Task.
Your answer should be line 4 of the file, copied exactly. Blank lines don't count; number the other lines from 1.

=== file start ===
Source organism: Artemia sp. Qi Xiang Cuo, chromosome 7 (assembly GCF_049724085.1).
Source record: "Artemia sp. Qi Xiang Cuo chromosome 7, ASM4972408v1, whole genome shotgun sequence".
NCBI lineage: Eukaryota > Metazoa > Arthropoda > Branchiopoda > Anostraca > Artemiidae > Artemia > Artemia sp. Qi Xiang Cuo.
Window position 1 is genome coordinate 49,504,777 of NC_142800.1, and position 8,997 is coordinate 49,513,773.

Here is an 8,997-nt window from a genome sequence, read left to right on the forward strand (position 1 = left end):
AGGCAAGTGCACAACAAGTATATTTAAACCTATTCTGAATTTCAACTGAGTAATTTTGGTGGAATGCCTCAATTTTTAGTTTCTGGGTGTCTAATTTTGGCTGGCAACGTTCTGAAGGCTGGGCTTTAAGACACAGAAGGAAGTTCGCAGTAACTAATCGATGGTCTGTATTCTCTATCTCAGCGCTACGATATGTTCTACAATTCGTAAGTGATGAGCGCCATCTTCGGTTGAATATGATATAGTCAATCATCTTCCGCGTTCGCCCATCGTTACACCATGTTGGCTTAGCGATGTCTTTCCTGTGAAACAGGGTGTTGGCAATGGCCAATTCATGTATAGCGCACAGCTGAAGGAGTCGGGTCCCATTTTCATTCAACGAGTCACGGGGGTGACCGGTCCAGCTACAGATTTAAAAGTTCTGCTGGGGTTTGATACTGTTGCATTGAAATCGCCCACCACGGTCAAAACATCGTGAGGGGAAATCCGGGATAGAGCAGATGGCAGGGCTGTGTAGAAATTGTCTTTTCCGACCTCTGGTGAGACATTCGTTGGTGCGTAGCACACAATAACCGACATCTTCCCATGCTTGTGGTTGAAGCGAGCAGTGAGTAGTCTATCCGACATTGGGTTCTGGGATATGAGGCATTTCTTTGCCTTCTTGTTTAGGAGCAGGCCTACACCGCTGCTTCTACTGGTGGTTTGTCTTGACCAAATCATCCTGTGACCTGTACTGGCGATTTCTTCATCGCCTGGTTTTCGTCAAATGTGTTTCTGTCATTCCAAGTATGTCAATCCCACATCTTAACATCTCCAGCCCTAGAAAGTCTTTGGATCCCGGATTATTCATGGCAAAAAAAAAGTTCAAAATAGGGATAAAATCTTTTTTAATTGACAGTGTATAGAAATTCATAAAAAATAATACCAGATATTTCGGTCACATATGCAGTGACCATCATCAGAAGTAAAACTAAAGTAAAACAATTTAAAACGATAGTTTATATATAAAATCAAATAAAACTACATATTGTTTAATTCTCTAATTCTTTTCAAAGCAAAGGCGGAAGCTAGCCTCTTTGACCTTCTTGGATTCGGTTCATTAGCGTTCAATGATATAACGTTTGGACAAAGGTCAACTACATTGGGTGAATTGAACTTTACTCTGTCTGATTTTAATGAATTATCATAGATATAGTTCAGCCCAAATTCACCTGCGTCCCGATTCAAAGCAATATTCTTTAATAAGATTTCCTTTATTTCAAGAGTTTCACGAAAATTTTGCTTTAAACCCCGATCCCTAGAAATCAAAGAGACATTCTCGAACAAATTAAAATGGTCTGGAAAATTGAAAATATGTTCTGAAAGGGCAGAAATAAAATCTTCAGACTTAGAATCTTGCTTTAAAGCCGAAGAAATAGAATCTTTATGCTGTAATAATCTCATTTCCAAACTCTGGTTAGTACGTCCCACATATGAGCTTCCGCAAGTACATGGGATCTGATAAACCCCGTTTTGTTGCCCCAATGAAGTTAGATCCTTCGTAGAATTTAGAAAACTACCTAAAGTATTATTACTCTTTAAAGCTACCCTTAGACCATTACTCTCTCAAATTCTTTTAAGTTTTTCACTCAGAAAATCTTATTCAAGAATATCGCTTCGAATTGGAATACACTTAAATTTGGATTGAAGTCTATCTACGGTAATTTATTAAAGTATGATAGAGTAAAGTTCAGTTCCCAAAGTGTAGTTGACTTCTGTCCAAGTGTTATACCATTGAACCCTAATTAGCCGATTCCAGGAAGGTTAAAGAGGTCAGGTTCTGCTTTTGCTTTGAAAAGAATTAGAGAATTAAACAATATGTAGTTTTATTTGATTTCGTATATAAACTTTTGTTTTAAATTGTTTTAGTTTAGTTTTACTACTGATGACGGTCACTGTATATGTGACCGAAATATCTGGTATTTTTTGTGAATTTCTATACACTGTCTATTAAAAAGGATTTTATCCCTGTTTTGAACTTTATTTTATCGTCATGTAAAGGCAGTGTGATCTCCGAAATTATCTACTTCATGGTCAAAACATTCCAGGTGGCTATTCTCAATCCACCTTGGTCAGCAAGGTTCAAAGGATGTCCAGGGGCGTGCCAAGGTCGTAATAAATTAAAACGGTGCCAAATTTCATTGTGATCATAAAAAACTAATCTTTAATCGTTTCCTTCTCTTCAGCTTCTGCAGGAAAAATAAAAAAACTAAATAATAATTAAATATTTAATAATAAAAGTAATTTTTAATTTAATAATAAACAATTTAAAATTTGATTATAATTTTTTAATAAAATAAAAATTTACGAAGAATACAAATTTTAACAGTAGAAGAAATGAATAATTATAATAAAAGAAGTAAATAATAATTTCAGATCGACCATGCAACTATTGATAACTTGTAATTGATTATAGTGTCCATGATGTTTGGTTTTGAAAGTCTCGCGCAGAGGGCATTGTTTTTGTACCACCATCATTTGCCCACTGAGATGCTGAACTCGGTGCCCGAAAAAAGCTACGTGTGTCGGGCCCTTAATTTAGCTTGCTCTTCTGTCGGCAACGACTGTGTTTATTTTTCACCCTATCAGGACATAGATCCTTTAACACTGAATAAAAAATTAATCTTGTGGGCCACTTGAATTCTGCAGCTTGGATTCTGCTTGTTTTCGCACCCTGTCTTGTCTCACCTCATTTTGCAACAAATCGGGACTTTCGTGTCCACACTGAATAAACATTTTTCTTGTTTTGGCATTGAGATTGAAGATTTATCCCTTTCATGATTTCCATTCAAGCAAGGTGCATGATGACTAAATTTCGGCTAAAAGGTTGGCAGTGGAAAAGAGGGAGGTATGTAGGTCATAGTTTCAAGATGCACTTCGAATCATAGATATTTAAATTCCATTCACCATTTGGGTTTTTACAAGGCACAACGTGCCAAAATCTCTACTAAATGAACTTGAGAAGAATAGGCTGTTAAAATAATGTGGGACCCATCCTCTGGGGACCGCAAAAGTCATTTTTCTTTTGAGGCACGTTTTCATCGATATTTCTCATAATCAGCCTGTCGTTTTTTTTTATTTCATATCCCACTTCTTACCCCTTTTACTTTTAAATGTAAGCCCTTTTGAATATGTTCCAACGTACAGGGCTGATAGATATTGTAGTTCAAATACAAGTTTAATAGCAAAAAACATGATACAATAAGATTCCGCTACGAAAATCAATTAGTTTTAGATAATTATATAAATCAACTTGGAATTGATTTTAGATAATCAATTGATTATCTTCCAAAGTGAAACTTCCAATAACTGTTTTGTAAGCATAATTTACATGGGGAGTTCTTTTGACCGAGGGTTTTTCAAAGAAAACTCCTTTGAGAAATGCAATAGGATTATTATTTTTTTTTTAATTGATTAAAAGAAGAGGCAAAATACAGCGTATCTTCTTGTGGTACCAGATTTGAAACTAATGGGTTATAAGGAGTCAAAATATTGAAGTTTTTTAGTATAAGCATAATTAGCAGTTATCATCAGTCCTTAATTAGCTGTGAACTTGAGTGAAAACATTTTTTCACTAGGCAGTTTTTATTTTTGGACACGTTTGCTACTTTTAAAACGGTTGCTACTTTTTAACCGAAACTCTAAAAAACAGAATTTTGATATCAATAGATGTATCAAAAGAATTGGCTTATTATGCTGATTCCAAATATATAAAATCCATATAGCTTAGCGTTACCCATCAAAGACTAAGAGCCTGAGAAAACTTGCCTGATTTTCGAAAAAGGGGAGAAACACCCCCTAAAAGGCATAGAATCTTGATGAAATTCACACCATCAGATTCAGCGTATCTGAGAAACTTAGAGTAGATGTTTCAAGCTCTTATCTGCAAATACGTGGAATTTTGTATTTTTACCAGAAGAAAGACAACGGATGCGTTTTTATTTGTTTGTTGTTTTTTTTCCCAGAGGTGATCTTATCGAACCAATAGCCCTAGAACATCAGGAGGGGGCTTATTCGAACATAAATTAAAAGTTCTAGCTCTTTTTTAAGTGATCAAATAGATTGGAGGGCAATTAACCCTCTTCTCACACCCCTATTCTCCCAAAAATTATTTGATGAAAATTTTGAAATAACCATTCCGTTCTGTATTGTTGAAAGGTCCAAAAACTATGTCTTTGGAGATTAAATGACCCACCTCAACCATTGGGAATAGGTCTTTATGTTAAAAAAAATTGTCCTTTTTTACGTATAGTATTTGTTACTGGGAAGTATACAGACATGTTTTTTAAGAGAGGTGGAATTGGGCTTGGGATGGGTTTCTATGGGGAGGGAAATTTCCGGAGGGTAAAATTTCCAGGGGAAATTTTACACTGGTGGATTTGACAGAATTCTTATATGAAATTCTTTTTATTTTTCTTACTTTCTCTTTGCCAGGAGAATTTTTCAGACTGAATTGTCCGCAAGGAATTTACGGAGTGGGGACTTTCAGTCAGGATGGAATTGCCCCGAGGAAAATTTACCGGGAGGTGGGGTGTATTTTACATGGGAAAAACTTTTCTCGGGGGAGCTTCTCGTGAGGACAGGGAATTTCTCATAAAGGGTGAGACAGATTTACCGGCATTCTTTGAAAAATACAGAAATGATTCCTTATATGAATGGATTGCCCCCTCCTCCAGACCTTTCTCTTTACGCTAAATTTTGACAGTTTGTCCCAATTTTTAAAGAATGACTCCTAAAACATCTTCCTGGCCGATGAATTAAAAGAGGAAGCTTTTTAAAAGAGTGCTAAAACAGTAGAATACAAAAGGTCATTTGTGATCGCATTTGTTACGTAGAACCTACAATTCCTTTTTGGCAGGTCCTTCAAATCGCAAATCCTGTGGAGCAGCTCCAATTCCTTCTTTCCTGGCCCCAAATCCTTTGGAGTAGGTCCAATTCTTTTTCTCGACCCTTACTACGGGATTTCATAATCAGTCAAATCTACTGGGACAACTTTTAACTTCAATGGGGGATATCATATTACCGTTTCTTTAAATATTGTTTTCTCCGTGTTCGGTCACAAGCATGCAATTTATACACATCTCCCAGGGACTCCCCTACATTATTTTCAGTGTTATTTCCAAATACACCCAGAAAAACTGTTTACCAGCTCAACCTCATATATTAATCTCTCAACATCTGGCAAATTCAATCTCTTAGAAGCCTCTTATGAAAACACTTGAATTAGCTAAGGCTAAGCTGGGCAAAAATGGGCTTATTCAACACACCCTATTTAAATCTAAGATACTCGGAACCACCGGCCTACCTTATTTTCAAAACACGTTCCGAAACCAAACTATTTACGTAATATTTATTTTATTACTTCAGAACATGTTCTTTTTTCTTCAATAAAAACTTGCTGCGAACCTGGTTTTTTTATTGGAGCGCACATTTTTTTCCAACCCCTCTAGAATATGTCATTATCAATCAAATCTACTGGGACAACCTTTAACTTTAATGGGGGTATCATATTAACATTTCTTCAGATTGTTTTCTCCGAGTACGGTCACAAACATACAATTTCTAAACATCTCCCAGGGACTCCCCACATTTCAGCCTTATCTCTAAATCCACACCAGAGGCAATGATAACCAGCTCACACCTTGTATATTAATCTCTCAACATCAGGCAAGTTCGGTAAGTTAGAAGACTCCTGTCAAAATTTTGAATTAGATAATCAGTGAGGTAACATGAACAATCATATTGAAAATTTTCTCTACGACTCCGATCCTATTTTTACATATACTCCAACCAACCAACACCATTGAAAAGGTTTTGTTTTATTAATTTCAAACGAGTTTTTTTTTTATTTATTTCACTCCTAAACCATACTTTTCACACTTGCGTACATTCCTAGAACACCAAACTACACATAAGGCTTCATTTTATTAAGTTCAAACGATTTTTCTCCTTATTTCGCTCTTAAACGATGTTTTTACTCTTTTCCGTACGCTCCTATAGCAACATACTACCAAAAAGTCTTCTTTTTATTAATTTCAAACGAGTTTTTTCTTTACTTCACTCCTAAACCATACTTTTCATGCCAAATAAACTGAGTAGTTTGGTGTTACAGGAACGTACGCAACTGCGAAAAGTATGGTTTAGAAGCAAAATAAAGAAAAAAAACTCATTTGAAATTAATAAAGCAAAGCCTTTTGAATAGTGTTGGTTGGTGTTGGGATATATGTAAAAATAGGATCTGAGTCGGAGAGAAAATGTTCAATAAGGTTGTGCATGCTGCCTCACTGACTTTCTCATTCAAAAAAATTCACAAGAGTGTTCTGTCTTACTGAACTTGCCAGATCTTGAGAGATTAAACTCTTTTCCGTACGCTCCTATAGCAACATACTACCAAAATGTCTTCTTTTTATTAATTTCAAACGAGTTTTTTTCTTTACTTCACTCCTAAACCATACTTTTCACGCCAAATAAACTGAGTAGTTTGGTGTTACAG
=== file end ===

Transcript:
Window position 1 is genome coordinate 49,504,777 of NC_142800.1, and position 8,997 is coordinate 49,513,773.